Chapter 4: page 27

Conclusions

Saying Goodbye! It is always difficult to say goodbye and in this paragraph, to do so, please refrain from sharing with your audience all that you have said before. I know, most of us were taught to rephrase our thesis statement and topic sentences or summarize our essay in our conclusion. But unless you are giving a speech or writing scientifically, do not summarize your thesis statement and main points. This is the end of your journey with your audience, so you want to leave them with the best impressions of their travels with you.

So what do you write?

For college level academic writing, in your conclusion, you want to continue to engage with and hold your audience’s attention, while ending on a positive note. They have been on this journey with you and keeping your pace, so now is your chance to leave them with the gift, a souvenir if you will, of something to think about, reflect on, and/or put into action.

Here are some ways to further your discussion while staying on topic:

  • Grab a bit or bob from your introduction to bring into and discuss in your conclusion; we call this coming full-circle, and expand this bit by explaining or helping your audience imagine it or the implications of it.
  • Invite your audience to act or do something based on what you have been discussing— a “call to action.”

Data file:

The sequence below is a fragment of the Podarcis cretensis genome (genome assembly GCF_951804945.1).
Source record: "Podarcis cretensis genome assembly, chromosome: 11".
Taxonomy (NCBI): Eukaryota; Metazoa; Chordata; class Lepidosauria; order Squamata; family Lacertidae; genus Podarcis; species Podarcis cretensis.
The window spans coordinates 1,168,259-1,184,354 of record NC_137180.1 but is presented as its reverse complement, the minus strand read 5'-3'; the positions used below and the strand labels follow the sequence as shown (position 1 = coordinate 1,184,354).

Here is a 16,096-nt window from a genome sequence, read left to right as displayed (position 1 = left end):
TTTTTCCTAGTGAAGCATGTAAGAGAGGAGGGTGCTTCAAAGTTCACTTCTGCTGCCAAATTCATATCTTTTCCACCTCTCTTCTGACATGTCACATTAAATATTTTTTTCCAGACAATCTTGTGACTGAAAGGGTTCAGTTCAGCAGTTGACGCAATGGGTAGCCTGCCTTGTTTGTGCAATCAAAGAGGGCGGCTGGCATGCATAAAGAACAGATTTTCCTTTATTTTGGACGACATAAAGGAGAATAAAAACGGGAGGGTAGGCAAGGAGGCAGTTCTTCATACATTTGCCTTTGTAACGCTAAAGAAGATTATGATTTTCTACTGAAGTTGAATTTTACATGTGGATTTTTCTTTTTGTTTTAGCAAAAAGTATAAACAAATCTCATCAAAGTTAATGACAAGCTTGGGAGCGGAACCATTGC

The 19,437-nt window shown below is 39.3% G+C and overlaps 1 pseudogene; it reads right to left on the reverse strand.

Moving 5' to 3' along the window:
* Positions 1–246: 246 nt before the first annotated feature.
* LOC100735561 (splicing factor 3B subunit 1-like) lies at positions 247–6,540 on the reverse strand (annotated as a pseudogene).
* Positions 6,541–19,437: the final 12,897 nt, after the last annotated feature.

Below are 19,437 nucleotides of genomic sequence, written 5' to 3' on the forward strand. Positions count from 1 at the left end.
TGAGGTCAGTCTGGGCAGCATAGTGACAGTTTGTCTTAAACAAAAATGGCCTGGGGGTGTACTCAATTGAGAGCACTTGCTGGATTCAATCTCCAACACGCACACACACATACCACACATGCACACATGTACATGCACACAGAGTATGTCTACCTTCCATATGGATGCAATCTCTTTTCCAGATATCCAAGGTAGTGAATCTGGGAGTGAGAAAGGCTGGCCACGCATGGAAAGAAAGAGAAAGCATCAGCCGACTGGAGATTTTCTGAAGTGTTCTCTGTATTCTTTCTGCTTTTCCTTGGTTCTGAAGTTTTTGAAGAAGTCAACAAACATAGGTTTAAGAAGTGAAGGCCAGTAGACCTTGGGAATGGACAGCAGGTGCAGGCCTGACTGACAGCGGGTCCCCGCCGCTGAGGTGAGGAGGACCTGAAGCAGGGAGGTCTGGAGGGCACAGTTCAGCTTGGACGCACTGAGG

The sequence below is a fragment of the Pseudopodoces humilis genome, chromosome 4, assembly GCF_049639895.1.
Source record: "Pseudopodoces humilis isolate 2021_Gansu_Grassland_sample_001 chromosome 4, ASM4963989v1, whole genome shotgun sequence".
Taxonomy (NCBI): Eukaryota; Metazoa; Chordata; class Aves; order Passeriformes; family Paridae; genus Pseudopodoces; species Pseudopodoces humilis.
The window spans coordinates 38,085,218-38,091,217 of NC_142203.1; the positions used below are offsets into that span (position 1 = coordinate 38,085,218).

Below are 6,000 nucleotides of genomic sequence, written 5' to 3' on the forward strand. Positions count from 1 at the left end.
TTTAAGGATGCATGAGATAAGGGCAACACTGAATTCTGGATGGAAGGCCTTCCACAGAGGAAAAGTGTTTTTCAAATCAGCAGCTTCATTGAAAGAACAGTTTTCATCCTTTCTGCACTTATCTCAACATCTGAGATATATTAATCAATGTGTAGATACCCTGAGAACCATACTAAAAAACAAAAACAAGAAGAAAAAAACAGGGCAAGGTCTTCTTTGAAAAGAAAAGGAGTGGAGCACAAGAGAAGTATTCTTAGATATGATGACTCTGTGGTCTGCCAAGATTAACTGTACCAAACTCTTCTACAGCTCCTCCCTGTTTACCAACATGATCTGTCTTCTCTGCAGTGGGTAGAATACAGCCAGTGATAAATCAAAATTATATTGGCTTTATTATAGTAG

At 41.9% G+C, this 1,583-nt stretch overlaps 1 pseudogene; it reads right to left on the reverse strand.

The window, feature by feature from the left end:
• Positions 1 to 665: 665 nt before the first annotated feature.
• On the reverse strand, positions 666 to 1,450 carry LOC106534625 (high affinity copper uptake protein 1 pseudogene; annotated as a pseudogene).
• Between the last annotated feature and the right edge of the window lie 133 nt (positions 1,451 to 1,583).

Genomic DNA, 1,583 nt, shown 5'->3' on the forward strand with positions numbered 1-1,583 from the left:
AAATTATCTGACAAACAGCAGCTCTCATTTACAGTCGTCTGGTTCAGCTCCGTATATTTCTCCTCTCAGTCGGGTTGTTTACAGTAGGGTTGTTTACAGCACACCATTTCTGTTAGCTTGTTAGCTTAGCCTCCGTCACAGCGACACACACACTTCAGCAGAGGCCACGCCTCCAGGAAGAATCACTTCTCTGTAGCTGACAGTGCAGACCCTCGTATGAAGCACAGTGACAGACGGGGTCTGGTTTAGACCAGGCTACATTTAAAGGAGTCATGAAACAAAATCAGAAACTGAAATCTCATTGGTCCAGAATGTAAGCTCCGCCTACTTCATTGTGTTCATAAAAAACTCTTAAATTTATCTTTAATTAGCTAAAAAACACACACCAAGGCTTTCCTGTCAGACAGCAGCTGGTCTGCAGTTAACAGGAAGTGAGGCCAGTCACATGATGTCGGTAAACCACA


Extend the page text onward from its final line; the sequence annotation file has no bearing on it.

• Relate the topic of your essay to the real world—a current event, a community concern, a topic of interest.
  • Share with your audience what we can learn about ourselves, each other, or the world from examining the topic you have addressed in your paper.

 

Image Source: Perry Grone on Unsplash.com, @perrygrone

Presentations

Since you will be giving a presentation or two this semester in this class, I thought I would touch on it quickly here. I know that most of us do not enjoy presenting information in front of class. Yet presentations are part of the academic and professional worlds. And if you think about presenting like a performance, getting on stage in front of an interested and engaged audience, maybe that will help you find the process of preparing and presenting less daunting and maybe, a little enjoyable. Our beloved rhetorical triangle is helpful to use as we establish the rhetorical situation for the presentation and prepare it. Just like theatre, we have all endured painful presentations and experienced disinterested audiences. You can work together to make certain the presentations that you give and sit through are interesting, informative, and dynamic.